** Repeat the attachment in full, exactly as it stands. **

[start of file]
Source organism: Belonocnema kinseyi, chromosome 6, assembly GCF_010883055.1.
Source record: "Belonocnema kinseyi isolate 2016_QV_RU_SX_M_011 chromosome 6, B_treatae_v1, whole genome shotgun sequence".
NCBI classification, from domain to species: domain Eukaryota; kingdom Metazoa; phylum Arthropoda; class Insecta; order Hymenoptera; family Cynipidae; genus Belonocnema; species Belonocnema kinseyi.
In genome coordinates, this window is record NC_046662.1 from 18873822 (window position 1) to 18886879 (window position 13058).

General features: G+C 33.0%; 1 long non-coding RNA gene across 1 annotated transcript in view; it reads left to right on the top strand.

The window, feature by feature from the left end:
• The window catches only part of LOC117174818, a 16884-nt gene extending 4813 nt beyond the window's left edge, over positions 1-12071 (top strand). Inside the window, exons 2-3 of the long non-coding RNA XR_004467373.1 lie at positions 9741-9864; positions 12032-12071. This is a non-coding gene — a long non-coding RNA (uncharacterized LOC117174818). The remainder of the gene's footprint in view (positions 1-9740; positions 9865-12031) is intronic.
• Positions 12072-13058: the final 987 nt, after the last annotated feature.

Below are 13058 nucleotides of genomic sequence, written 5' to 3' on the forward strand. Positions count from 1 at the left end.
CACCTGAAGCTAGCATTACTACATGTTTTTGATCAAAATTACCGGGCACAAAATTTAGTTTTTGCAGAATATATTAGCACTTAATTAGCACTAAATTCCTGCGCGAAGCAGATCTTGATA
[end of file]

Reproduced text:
Source organism: Belonocnema kinseyi, chromosome 6, assembly GCF_010883055.1.
Source record: "Belonocnema kinseyi isolate 2016_QV_RU_SX_M_011 chromosome 6, B_treatae_v1, whole genome shotgun sequence".
NCBI classification, from domain to species: domain Eukaryota; kingdom Metazoa; phylum Arthropoda; class Insecta; order Hymenoptera; family Cynipidae; genus Belonocnema; species Belonocnema kinseyi.
In genome coordinates, this window is record NC_046662.1 from 18873822 (window position 1) to 18886879 (window position 13058).

General features: G+C 33.0%; 1 long non-coding RNA gene across 1 annotated transcript in view; it reads left to right on the top strand.

The window, feature by feature from the left end:
• The window catches only part of LOC117174818, a 16884-nt gene extending 4813 nt beyond the window's left edge, over positions 1-12071 (top strand). Inside the window, exons 2-3 of the long non-coding RNA XR_004467373.1 lie at positions 9741-9864; positions 12032-12071. This is a non-coding gene — a long non-coding RNA (uncharacterized LOC117174818). The remainder of the gene's footprint in view (positions 1-9740; positions 9865-12031) is intronic.
• Positions 12072-13058: the final 987 nt, after the last annotated feature.

Below are 13058 nucleotides of genomic sequence, written 5' to 3' on the forward strand. Positions count from 1 at the left end.
CACCTGAAGCTAGCATTACTACATGTTTTTGATCAAAATTACCGGGCACAAAATTTAGTTTTTGCAGAATATATTAGCACTTAATTAGCACTAAATTCCTGCGCGAAGCAGATCTTGATA